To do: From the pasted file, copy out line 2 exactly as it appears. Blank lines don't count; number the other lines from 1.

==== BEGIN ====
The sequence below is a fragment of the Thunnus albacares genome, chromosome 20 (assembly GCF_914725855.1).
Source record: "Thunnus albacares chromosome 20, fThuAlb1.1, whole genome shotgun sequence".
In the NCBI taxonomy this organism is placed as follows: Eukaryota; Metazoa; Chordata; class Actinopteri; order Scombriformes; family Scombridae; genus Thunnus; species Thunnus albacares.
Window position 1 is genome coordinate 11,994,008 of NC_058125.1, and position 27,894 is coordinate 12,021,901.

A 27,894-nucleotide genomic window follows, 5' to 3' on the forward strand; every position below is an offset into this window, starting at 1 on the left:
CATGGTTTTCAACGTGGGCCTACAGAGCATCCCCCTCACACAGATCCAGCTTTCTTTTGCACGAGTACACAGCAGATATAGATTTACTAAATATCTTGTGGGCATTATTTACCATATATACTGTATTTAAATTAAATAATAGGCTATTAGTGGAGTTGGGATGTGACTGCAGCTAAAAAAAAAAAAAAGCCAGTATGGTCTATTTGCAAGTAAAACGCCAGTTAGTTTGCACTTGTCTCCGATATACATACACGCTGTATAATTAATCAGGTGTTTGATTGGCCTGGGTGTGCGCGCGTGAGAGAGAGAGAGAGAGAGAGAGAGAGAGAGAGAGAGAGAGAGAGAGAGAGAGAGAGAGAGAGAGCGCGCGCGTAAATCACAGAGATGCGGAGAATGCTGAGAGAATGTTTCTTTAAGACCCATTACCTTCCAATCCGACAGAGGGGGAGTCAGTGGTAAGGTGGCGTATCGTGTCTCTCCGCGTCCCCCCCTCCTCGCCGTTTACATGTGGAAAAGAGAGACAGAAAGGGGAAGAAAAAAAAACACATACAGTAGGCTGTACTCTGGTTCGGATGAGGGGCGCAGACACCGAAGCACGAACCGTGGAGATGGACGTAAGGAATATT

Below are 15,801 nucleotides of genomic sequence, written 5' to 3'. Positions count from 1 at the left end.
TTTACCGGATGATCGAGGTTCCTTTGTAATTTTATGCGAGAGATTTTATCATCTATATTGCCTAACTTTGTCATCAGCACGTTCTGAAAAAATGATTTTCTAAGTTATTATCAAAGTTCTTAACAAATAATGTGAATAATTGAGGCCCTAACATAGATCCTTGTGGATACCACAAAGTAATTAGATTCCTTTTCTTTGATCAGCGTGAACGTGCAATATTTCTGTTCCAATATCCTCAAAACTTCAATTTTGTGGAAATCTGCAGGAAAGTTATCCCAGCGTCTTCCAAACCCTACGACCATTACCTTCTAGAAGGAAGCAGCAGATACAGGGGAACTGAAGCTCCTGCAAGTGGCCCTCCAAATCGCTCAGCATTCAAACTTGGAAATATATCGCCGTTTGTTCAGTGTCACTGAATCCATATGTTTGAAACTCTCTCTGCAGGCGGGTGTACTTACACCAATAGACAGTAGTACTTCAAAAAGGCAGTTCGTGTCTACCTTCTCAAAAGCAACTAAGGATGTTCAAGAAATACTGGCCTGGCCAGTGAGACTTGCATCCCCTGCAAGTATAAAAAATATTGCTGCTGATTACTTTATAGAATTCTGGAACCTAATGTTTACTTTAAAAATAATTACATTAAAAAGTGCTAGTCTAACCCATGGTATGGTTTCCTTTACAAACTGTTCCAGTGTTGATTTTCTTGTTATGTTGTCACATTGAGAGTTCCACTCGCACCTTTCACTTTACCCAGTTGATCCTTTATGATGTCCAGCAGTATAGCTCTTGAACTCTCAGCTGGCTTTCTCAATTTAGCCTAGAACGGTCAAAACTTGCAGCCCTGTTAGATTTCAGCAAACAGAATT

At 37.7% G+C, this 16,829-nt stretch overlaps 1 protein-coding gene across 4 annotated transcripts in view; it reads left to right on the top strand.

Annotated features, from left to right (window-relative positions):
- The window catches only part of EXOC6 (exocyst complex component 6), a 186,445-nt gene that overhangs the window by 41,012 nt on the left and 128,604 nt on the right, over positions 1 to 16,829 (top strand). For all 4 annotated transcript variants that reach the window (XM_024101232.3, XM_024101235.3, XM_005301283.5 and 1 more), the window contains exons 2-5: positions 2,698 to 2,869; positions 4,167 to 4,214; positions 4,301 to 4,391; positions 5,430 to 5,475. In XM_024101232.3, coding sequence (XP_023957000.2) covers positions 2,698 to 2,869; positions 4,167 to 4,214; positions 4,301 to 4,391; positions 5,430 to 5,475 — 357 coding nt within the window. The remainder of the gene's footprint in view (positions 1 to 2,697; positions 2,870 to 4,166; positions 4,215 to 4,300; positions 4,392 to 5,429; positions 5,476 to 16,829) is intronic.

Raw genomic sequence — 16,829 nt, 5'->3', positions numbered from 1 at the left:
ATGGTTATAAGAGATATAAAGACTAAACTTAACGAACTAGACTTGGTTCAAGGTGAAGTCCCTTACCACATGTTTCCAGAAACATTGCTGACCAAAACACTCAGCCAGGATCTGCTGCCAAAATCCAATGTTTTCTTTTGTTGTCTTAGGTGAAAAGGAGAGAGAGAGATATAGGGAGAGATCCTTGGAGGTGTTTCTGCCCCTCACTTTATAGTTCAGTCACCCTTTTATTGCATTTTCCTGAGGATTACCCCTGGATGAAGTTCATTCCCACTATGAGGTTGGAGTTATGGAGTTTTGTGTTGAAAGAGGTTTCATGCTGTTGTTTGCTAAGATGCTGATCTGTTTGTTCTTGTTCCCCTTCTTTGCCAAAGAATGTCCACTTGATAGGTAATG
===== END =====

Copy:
Source record: "Thunnus albacares chromosome 20, fThuAlb1.1, whole genome shotgun sequence".